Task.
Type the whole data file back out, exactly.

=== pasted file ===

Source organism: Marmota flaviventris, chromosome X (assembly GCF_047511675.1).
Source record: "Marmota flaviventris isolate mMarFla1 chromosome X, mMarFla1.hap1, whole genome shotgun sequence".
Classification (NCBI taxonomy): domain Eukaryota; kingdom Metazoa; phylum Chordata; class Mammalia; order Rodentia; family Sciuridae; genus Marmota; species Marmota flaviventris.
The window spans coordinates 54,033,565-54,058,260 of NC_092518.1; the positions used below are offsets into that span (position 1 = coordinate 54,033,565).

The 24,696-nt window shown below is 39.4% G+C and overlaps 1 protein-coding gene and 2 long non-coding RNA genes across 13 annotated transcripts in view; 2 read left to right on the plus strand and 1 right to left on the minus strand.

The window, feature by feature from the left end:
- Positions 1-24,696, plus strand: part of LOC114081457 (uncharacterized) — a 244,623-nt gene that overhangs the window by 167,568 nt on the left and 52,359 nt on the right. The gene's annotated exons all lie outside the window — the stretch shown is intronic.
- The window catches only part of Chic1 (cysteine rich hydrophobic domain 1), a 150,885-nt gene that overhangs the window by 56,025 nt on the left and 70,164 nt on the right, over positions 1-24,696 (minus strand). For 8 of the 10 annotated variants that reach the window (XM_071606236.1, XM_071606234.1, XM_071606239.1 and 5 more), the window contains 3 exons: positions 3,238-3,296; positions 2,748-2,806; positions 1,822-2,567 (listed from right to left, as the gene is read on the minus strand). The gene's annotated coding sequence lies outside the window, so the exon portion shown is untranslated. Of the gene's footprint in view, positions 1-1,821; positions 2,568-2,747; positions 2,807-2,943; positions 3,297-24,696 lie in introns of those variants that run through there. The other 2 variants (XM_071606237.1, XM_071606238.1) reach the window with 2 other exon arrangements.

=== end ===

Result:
Source organism: Marmota flaviventris, chromosome X (assembly GCF_047511675.1).
Source record: "Marmota flaviventris isolate mMarFla1 chromosome X, mMarFla1.hap1, whole genome shotgun sequence".
Classification (NCBI taxonomy): domain Eukaryota; kingdom Metazoa; phylum Chordata; class Mammalia; order Rodentia; family Sciuridae; genus Marmota; species Marmota flaviventris.
The window spans coordinates 54,033,565-54,058,260 of NC_092518.1; the positions used below are offsets into that span (position 1 = coordinate 54,033,565).

The 24,696-nt window shown below is 39.4% G+C and overlaps 1 protein-coding gene and 2 long non-coding RNA genes across 13 annotated transcripts in view; 2 read left to right on the plus strand and 1 right to left on the minus strand.

The window, feature by feature from the left end:
- Positions 1-24,696, plus strand: part of LOC114081457 (uncharacterized) — a 244,623-nt gene that overhangs the window by 167,568 nt on the left and 52,359 nt on the right. The gene's annotated exons all lie outside the window — the stretch shown is intronic.
- The window catches only part of Chic1 (cysteine rich hydrophobic domain 1), a 150,885-nt gene that overhangs the window by 56,025 nt on the left and 70,164 nt on the right, over positions 1-24,696 (minus strand). For 8 of the 10 annotated variants that reach the window (XM_071606236.1, XM_071606234.1, XM_071606239.1 and 5 more), the window contains 3 exons: positions 3,238-3,296; positions 2,748-2,806; positions 1,822-2,567 (listed from right to left, as the gene is read on the minus strand). The gene's annotated coding sequence lies outside the window, so the exon portion shown is untranslated. Of the gene's footprint in view, positions 1-1,821; positions 2,568-2,747; positions 2,807-2,943; positions 3,297-24,696 lie in introns of those variants that run through there. The other 2 variants (XM_071606237.1, XM_071606238.1) reach the window with 2 other exon arrangements.